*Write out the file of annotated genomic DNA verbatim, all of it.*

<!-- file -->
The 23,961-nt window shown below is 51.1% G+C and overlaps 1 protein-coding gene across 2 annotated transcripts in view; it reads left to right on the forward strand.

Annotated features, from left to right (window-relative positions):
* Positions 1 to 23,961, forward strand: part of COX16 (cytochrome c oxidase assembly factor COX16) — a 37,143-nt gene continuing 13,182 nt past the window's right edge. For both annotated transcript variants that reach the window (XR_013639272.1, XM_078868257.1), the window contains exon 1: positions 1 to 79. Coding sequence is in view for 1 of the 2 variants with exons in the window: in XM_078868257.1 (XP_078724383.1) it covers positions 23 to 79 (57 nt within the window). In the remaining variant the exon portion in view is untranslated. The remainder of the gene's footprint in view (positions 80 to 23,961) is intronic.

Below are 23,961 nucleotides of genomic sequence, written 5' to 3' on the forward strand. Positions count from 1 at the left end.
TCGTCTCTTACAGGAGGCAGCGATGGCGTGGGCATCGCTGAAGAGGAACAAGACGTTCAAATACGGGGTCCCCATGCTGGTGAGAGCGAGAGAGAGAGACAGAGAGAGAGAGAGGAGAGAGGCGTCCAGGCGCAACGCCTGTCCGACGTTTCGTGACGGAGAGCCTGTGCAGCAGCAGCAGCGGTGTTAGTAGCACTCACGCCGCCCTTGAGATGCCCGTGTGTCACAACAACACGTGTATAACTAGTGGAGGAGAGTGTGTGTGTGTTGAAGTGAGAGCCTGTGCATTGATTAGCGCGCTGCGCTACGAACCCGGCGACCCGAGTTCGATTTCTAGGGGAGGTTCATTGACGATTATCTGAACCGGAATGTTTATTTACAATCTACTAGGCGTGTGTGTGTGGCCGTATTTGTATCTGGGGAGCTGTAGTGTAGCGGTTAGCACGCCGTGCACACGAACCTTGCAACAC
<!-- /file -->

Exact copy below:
The 23,961-nt window shown below is 51.1% G+C and overlaps 1 protein-coding gene across 2 annotated transcripts in view; it reads left to right on the forward strand.

Annotated features, from left to right (window-relative positions):
* Positions 1 to 23,961, forward strand: part of COX16 (cytochrome c oxidase assembly factor COX16) — a 37,143-nt gene continuing 13,182 nt past the window's right edge. For both annotated transcript variants that reach the window (XR_013639272.1, XM_078868257.1), the window contains exon 1: positions 1 to 79. Coding sequence is in view for 1 of the 2 variants with exons in the window: in XM_078868257.1 (XP_078724383.1) it covers positions 23 to 79 (57 nt within the window). In the remaining variant the exon portion in view is untranslated. The remainder of the gene's footprint in view (positions 80 to 23,961) is intronic.

Below are 23,961 nucleotides of genomic sequence, written 5' to 3' on the forward strand. Positions count from 1 at the left end.
TCGTCTCTTACAGGAGGCAGCGATGGCGTGGGCATCGCTGAAGAGGAACAAGACGTTCAAATACGGGGTCCCCATGCTGGTGAGAGCGAGAGAGAGAGACAGAGAGAGAGAGAGGAGAGAGGCGTCCAGGCGCAACGCCTGTCCGACGTTTCGTGACGGAGAGCCTGTGCAGCAGCAGCAGCGGTGTTAGTAGCACTCACGCCGCCCTTGAGATGCCCGTGTGTCACAACAACACGTGTATAACTAGTGGAGGAGAGTGTGTGTGTGTTGAAGTGAGAGCCTGTGCATTGATTAGCGCGCTGCGCTACGAACCCGGCGACCCGAGTTCGATTTCTAGGGGAGGTTCATTGACGATTATCTGAACCGGAATGTTTATTTACAATCTACTAGGCGTGTGTGTGTGGCCGTATTTGTATCTGGGGAGCTGTAGTGTAGCGGTTAGCACGCCGTGCACACGAACCTTGCAACAC